Want to Change Child Support? Know the A, B, C’s…

Changing a child support payment (whether your’s or your ex’s) is certainly possible, just make sure that all the bases are covered.  Let’s look at the first group of steps needed, which can be found in Texas Family Code section 156.401(a).

  1. A “material and substantial change in circumstances” is needed.  Here, we need it to be a financial change (either earning power or monetary need).
  2. Those circumstances must relate to the child or a person affected by the order.
  3. The change in circumstance must have occurred after the signing of the order.

With the above set of facts, changing that child support payment becomes possible.  At the hearing, the above must be shown.  Simple testimony is not always enough.  The best way would be to show tax returns or pay stubs showing income at the time of the signing of the order, then current tax returns or pay stubs.

For an interesting case showing this process, look at In the Interest of C.H.C. by clicking the name of the case.

Fraudulent Marriage – Annulled!

Ever hear of a marriage based on lies and deceit?  I think everyone has, but never have I seen it laid out as clearly as is done in the opinion below:

Montenegro v. Avila

In this case, a man and woman met on an internet dating site.  The man initially claimed to be an engineer in Florida while the woman honestly stated she lived in El Paso.  The man finally, after they began to talk about meeting, told her that he could not visit her in Texas because he was in Bogota, Colombia, and could not get a visa.  The couple met in Mexico, where the man proposed.  He was turned down, but did get $200 to make his way back home. Later that same year, the woman traveled to Colombia, was proposed to, and accepted.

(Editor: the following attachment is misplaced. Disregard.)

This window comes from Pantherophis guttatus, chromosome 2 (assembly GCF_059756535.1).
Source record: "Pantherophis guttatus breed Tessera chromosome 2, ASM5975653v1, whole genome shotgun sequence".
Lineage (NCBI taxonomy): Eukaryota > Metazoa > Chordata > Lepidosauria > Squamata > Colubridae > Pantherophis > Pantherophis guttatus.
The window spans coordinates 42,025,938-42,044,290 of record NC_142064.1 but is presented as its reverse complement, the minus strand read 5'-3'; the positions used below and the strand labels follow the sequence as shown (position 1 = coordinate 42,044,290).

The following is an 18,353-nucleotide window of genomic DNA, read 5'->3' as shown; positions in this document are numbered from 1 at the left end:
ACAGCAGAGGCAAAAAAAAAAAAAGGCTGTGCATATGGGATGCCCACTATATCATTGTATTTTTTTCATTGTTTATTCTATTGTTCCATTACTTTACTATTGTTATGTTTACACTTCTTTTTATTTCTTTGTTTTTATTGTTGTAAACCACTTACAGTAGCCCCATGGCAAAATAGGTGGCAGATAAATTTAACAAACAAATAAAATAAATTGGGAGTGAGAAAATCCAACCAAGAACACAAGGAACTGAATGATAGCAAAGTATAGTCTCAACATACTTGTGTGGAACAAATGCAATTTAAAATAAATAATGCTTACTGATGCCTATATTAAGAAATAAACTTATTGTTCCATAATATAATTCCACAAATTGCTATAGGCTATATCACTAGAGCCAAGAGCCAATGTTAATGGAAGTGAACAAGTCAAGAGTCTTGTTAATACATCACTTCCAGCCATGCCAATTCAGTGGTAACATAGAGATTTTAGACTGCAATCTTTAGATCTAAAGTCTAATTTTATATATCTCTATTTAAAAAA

Man, now Husband, gets woman, now Wife, to apply for a visa for him.  He gets to the United States, get Wife to open bank accounts in both of their names, and begins withdrawing funds.  He doesn’t work until almost a year later, but instead begins the residency process.  On and on it goes…

Then Husband finds out about the Violence Against Women Act and how it can be twisted to circumvent the typical visa/residence restrictions.  The same day he learns about this he turns himself into a domestic violence center and reported he was being abused physically, verbally, mentally, and sexually.  He eventually leaves with the money he’s taken and other ill-gotten goods and moves to another city.

Wife filed for annulment, he filed for divorced.  Guess who won?  Wife – the marriage was annulled on the grounds of fraud.  Very interesting.  I’m not an immigration attorney, but I’ll bet that if that marriage visa was based on fraud, as could be concluded by the annulment being granted, he would probably have to leave the country, hence his need to appeal and our ability to read a very interesting appellate decision describing this case!